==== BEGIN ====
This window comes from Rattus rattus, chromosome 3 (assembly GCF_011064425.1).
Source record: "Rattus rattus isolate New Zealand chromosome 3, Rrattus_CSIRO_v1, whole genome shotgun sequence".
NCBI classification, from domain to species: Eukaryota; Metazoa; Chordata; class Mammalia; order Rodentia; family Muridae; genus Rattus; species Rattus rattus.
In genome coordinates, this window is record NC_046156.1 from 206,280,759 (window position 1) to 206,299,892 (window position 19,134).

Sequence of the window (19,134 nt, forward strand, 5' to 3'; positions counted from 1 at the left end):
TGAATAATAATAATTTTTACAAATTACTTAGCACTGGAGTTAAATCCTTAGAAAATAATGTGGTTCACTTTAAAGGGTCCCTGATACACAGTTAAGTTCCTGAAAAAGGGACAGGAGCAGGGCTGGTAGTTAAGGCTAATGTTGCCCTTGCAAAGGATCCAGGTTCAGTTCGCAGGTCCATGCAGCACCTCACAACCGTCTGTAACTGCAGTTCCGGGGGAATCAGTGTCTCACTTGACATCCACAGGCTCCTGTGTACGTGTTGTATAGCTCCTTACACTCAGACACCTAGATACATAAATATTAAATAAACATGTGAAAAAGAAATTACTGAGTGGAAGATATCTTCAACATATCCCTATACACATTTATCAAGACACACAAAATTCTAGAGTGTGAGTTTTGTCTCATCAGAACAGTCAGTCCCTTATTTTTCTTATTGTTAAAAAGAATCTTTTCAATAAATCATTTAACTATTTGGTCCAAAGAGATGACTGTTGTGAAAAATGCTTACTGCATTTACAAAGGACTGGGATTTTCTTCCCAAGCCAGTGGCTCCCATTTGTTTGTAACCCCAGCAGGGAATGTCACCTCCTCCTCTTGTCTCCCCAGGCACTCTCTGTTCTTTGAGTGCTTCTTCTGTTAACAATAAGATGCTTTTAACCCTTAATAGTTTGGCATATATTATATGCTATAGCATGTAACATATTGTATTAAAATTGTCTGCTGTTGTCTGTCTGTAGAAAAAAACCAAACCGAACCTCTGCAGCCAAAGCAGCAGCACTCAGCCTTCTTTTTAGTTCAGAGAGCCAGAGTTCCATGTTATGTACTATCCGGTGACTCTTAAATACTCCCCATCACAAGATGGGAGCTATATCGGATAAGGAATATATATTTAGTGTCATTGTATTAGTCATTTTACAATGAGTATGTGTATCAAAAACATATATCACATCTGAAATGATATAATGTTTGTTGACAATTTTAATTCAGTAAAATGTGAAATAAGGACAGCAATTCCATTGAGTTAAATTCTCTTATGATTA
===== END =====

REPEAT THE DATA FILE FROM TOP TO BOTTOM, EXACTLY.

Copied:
This window comes from Rattus rattus, chromosome 3 (assembly GCF_011064425.1).
Source record: "Rattus rattus isolate New Zealand chromosome 3, Rrattus_CSIRO_v1, whole genome shotgun sequence".
NCBI classification, from domain to species: Eukaryota; Metazoa; Chordata; class Mammalia; order Rodentia; family Muridae; genus Rattus; species Rattus rattus.
In genome coordinates, this window is record NC_046156.1 from 206,280,759 (window position 1) to 206,299,892 (window position 19,134).

Sequence of the window (19,134 nt, forward strand, 5' to 3'; positions counted from 1 at the left end):
TGAATAATAATAATTTTTACAAATTACTTAGCACTGGAGTTAAATCCTTAGAAAATAATGTGGTTCACTTTAAAGGGTCCCTGATACACAGTTAAGTTCCTGAAAAAGGGACAGGAGCAGGGCTGGTAGTTAAGGCTAATGTTGCCCTTGCAAAGGATCCAGGTTCAGTTCGCAGGTCCATGCAGCACCTCACAACCGTCTGTAACTGCAGTTCCGGGGGAATCAGTGTCTCACTTGACATCCACAGGCTCCTGTGTACGTGTTGTATAGCTCCTTACACTCAGACACCTAGATACATAAATATTAAATAAACATGTGAAAAAGAAATTACTGAGTGGAAGATATCTTCAACATATCCCTATACACATTTATCAAGACACACAAAATTCTAGAGTGTGAGTTTTGTCTCATCAGAACAGTCAGTCCCTTATTTTTCTTATTGTTAAAAAGAATCTTTTCAATAAATCATTTAACTATTTGGTCCAAAGAGATGACTGTTGTGAAAAATGCTTACTGCATTTACAAAGGACTGGGATTTTCTTCCCAAGCCAGTGGCTCCCATTTGTTTGTAACCCCAGCAGGGAATGTCACCTCCTCCTCTTGTCTCCCCAGGCACTCTCTGTTCTTTGAGTGCTTCTTCTGTTAACAATAAGATGCTTTTAACCCTTAATAGTTTGGCATATATTATATGCTATAGCATGTAACATATTGTATTAAAATTGTCTGCTGTTGTCTGTCTGTAGAAAAAAACCAAACCGAACCTCTGCAGCCAAAGCAGCAGCACTCAGCCTTCTTTTTAGTTCAGAGAGCCAGAGTTCCATGTTATGTACTATCCGGTGACTCTTAAATACTCCCCATCACAAGATGGGAGCTATATCGGATAAGGAATATATATTTAGTGTCATTGTATTAGTCATTTTACAATGAGTATGTGTATCAAAAACATATATCACATCTGAAATGATATAATGTTTGTTGACAATTTTAATTCAGTAAAATGTGAAATAAGGACAGCAATTCCATTGAGTTAAATTCTCTTATGATTA